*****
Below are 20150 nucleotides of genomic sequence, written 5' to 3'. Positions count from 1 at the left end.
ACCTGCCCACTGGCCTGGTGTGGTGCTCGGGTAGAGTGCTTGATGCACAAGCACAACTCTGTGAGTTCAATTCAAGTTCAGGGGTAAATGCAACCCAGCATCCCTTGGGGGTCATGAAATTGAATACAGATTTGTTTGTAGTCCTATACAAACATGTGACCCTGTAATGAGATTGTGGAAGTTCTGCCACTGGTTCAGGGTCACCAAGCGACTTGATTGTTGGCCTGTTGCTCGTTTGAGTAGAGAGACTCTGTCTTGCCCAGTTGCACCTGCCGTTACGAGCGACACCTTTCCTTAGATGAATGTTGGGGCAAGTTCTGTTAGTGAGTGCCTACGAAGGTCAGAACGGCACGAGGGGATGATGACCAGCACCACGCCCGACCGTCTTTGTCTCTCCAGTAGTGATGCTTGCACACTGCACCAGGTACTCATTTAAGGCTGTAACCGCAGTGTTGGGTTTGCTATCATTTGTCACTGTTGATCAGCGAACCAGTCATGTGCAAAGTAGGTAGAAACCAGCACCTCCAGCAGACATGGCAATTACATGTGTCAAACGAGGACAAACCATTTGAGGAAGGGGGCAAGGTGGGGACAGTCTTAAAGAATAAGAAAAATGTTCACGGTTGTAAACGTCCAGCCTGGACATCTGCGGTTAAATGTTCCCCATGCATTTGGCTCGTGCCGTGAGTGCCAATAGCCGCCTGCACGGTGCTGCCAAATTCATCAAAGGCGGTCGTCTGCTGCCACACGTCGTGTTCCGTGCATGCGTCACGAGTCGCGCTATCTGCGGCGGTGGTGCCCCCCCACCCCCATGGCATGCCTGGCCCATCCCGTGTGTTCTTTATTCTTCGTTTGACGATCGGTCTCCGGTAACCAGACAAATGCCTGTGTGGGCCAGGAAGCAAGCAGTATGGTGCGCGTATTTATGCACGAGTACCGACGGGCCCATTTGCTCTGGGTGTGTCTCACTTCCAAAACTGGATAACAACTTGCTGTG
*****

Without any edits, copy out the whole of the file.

Below are 20150 nucleotides of genomic sequence, written 5' to 3'. Positions count from 1 at the left end.
ACCTGCCCACTGGCCTGGTGTGGTGCTCGGGTAGAGTGCTTGATGCACAAGCACAACTCTGTGAGTTCAATTCAAGTTCAGGGGTAAATGCAACCCAGCATCCCTTGGGGGTCATGAAATTGAATACAGATTTGTTTGTAGTCCTATACAAACATGTGACCCTGTAATGAGATTGTGGAAGTTCTGCCACTGGTTCAGGGTCACCAAGCGACTTGATTGTTGGCCTGTTGCTCGTTTGAGTAGAGAGACTCTGTCTTGCCCAGTTGCACCTGCCGTTACGAGCGACACCTTTCCTTAGATGAATGTTGGGGCAAGTTCTGTTAGTGAGTGCCTACGAAGGTCAGAACGGCACGAGGGGATGATGACCAGCACCACGCCCGACCGTCTTTGTCTCTCCAGTAGTGATGCTTGCACACTGCACCAGGTACTCATTTAAGGCTGTAACCGCAGTGTTGGGTTTGCTATCATTTGTCACTGTTGATCAGCGAACCAGTCATGTGCAAAGTAGGTAGAAACCAGCACCTCCAGCAGACATGGCAATTACATGTGTCAAACGAGGACAAACCATTTGAGGAAGGGGGCAAGGTGGGGACAGTCTTAAAGAATAAGAAAAATGTTCACGGTTGTAAACGTCCAGCCTGGACATCTGCGGTTAAATGTTCCCCATGCATTTGGCTCGTGCCGTGAGTGCCAATAGCCGCCTGCACGGTGCTGCCAAATTCATCAAAGGCGGTCGTCTGCTGCCACACGTCGTGTTCCGTGCATGCGTCACGAGTCGCGCTATCTGCGGCGGTGGTGCCCCCCCACCCCCATGGCATGCCTGGCCCATCCCGTGTGTTCTTTATTCTTCGTTTGACGATCGGTCTCCGGTAACCAGACAAATGCCTGTGTGGGCCAGGAAGCAAGCAGTATGGTGCGCGTATTTATGCACGAGTACCGACGGGCCCATTTGCTCTGGGTGTGTCTCACTTCCAAAACTGGATAACAACTTGCTGTG